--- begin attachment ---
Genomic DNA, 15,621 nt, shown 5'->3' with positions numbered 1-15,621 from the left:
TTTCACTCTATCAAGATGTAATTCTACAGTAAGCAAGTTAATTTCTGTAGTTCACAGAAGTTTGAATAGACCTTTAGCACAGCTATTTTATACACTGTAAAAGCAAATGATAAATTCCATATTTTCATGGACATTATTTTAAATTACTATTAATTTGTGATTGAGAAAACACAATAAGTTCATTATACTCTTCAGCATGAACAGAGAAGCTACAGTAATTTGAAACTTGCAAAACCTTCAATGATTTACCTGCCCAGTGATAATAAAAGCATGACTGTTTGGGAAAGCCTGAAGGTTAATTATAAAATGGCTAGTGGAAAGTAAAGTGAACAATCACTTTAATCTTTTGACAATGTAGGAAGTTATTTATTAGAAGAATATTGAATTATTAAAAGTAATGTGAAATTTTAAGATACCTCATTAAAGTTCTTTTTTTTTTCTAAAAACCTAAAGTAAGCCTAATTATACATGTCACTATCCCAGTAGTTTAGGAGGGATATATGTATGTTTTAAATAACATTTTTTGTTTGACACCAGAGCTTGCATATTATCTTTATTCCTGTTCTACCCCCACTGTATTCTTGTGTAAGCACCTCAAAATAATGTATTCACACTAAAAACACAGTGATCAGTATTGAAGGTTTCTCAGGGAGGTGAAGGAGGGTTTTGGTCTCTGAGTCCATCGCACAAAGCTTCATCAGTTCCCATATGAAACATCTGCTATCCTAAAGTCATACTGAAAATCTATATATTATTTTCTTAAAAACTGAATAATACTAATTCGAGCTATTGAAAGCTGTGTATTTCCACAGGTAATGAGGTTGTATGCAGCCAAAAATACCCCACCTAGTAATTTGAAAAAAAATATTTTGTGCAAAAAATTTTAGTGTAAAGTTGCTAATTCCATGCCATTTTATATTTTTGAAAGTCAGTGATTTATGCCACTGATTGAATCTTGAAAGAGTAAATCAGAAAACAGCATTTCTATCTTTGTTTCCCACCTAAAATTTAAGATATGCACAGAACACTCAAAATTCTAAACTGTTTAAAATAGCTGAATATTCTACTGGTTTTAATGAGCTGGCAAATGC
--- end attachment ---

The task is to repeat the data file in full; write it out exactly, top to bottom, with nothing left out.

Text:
Genomic DNA, 15,621 nt, shown 5'->3' with positions numbered 1-15,621 from the left:
TTTCACTCTATCAAGATGTAATTCTACAGTAAGCAAGTTAATTTCTGTAGTTCACAGAAGTTTGAATAGACCTTTAGCACAGCTATTTTATACACTGTAAAAGCAAATGATAAATTCCATATTTTCATGGACATTATTTTAAATTACTATTAATTTGTGATTGAGAAAACACAATAAGTTCATTATACTCTTCAGCATGAACAGAGAAGCTACAGTAATTTGAAACTTGCAAAACCTTCAATGATTTACCTGCCCAGTGATAATAAAAGCATGACTGTTTGGGAAAGCCTGAAGGTTAATTATAAAATGGCTAGTGGAAAGTAAAGTGAACAATCACTTTAATCTTTTGACAATGTAGGAAGTTATTTATTAGAAGAATATTGAATTATTAAAAGTAATGTGAAATTTTAAGATACCTCATTAAAGTTCTTTTTTTTTTCTAAAAACCTAAAGTAAGCCTAATTATACATGTCACTATCCCAGTAGTTTAGGAGGGATATATGTATGTTTTAAATAACATTTTTTGTTTGACACCAGAGCTTGCATATTATCTTTATTCCTGTTCTACCCCCACTGTATTCTTGTGTAAGCACCTCAAAATAATGTATTCACACTAAAAACACAGTGATCAGTATTGAAGGTTTCTCAGGGAGGTGAAGGAGGGTTTTGGTCTCTGAGTCCATCGCACAAAGCTTCATCAGTTCCCATATGAAACATCTGCTATCCTAAAGTCATACTGAAAATCTATATATTATTTTCTTAAAAACTGAATAATACTAATTCGAGCTATTGAAAGCTGTGTATTTCCACAGGTAATGAGGTTGTATGCAGCCAAAAATACCCCACCTAGTAATTTGAAAAAAAATATTTTGTGCAAAAAATTTTAGTGTAAAGTTGCTAATTCCATGCCATTTTATATTTTTGAAAGTCAGTGATTTATGCCACTGATTGAATCTTGAAAGAGTAAATCAGAAAACAGCATTTCTATCTTTGTTTCCCACCTAAAATTTAAGATATGCACAGAACACTCAAAATTCTAAACTGTTTAAAATAGCTGAATATTCTACTGGTTTTAATGAGCTGGCAAATGC